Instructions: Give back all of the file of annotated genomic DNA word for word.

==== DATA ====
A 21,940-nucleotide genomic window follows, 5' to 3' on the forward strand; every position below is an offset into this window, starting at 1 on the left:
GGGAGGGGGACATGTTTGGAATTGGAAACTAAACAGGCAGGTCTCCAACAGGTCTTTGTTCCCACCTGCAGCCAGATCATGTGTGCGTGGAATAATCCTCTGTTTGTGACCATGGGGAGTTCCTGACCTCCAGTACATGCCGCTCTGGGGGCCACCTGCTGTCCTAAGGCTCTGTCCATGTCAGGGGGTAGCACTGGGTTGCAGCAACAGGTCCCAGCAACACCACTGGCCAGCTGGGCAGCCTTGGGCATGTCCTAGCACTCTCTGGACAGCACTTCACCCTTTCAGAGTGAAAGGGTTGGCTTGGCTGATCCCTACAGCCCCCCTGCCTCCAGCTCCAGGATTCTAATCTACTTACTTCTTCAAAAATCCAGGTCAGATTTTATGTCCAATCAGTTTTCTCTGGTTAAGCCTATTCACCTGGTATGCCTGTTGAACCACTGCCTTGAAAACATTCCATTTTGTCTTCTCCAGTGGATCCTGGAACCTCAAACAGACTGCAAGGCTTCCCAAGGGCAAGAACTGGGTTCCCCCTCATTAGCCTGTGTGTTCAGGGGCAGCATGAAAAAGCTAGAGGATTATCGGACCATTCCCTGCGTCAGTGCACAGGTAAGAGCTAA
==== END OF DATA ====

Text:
A 21,940-nucleotide genomic window follows, 5' to 3' on the forward strand; every position below is an offset into this window, starting at 1 on the left:
GGGAGGGGGACATGTTTGGAATTGGAAACTAAACAGGCAGGTCTCCAACAGGTCTTTGTTCCCACCTGCAGCCAGATCATGTGTGCGTGGAATAATCCTCTGTTTGTGACCATGGGGAGTTCCTGACCTCCAGTACATGCCGCTCTGGGGGCCACCTGCTGTCCTAAGGCTCTGTCCATGTCAGGGGGTAGCACTGGGTTGCAGCAACAGGTCCCAGCAACACCACTGGCCAGCTGGGCAGCCTTGGGCATGTCCTAGCACTCTCTGGACAGCACTTCACCCTTTCAGAGTGAAAGGGTTGGCTTGGCTGATCCCTACAGCCCCCCTGCCTCCAGCTCCAGGATTCTAATCTACTTACTTCTTCAAAAATCCAGGTCAGATTTTATGTCCAATCAGTTTTCTCTGGTTAAGCCTATTCACCTGGTATGCCTGTTGAACCACTGCCTTGAAAACATTCCATTTTGTCTTCTCCAGTGGATCCTGGAACCTCAAACAGACTGCAAGGCTTCCCAAGGGCAAGAACTGGGTTCCCCCTCATTAGCCTGTGTGTTCAGGGGCAGCATGAAAAAGCTAGAGGATTATCGGACCATTCCCTGCGTCAGTGCACAGGTAAGAGCTAA